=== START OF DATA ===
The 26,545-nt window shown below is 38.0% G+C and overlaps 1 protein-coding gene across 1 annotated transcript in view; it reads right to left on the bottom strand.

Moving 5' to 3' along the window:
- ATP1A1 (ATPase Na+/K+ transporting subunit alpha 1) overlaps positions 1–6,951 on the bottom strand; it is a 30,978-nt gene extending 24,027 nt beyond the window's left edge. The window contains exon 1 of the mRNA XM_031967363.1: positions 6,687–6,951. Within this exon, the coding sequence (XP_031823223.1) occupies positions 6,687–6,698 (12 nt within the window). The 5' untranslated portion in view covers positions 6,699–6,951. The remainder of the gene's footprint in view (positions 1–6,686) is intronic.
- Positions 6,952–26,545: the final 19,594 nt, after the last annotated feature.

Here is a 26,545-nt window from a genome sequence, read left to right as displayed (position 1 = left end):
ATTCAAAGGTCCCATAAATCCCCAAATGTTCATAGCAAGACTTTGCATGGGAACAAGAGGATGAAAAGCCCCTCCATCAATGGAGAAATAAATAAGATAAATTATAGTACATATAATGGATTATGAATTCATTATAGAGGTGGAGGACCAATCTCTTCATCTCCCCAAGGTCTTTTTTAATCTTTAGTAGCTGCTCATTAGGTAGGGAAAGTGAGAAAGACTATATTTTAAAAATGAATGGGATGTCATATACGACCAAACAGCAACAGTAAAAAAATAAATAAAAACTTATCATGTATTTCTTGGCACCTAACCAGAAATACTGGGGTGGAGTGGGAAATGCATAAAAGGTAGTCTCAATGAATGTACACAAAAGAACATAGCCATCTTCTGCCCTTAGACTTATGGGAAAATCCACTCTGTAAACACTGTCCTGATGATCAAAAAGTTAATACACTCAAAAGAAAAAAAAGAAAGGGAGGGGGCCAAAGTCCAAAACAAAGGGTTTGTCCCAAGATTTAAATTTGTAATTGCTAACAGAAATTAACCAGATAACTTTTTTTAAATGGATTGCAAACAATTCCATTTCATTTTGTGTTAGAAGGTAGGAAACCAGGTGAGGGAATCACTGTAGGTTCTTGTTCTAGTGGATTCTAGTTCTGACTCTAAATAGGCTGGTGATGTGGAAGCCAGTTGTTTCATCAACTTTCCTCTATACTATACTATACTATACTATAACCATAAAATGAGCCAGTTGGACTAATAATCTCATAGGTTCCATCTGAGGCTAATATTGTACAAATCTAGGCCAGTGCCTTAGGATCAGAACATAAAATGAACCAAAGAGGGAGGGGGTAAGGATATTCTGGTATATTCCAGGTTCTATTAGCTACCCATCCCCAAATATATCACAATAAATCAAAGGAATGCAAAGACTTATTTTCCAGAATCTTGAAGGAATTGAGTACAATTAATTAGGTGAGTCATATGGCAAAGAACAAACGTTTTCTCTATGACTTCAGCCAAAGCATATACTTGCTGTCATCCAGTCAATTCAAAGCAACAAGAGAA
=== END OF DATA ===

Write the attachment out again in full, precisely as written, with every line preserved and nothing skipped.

The 26,545-nt window shown below is 38.0% G+C and overlaps 1 protein-coding gene across 1 annotated transcript in view; it reads right to left on the bottom strand.

Moving 5' to 3' along the window:
- ATP1A1 (ATPase Na+/K+ transporting subunit alpha 1) overlaps positions 1–6,951 on the bottom strand; it is a 30,978-nt gene extending 24,027 nt beyond the window's left edge. The window contains exon 1 of the mRNA XM_031967363.1: positions 6,687–6,951. Within this exon, the coding sequence (XP_031823223.1) occupies positions 6,687–6,698 (12 nt within the window). The 5' untranslated portion in view covers positions 6,699–6,951. The remainder of the gene's footprint in view (positions 1–6,686) is intronic.
- Positions 6,952–26,545: the final 19,594 nt, after the last annotated feature.

Here is a 26,545-nt window from a genome sequence, read left to right as displayed (position 1 = left end):
ATTCAAAGGTCCCATAAATCCCCAAATGTTCATAGCAAGACTTTGCATGGGAACAAGAGGATGAAAAGCCCCTCCATCAATGGAGAAATAAATAAGATAAATTATAGTACATATAATGGATTATGAATTCATTATAGAGGTGGAGGACCAATCTCTTCATCTCCCCAAGGTCTTTTTTAATCTTTAGTAGCTGCTCATTAGGTAGGGAAAGTGAGAAAGACTATATTTTAAAAATGAATGGGATGTCATATACGACCAAACAGCAACAGTAAAAAAATAAATAAAAACTTATCATGTATTTCTTGGCACCTAACCAGAAATACTGGGGTGGAGTGGGAAATGCATAAAAGGTAGTCTCAATGAATGTACACAAAAGAACATAGCCATCTTCTGCCCTTAGACTTATGGGAAAATCCACTCTGTAAACACTGTCCTGATGATCAAAAAGTTAATACACTCAAAAGAAAAAAAAGAAAGGGAGGGGGCCAAAGTCCAAAACAAAGGGTTTGTCCCAAGATTTAAATTTGTAATTGCTAACAGAAATTAACCAGATAACTTTTTTTAAATGGATTGCAAACAATTCCATTTCATTTTGTGTTAGAAGGTAGGAAACCAGGTGAGGGAATCACTGTAGGTTCTTGTTCTAGTGGATTCTAGTTCTGACTCTAAATAGGCTGGTGATGTGGAAGCCAGTTGTTTCATCAACTTTCCTCTATACTATACTATACTATACTATAACCATAAAATGAGCCAGTTGGACTAATAATCTCATAGGTTCCATCTGAGGCTAATATTGTACAAATCTAGGCCAGTGCCTTAGGATCAGAACATAAAATGAACCAAAGAGGGAGGGGGTAAGGATATTCTGGTATATTCCAGGTTCTATTAGCTACCCATCCCCAAATATATCACAATAAATCAAAGGAATGCAAAGACTTATTTTCCAGAATCTTGAAGGAATTGAGTACAATTAATTAGGTGAGTCATATGGCAAAGAACAAACGTTTTCTCTATGACTTCAGCCAAAGCATATACTTGCTGTCATCCAGTCAATTCAAAGCAACAAGAGAA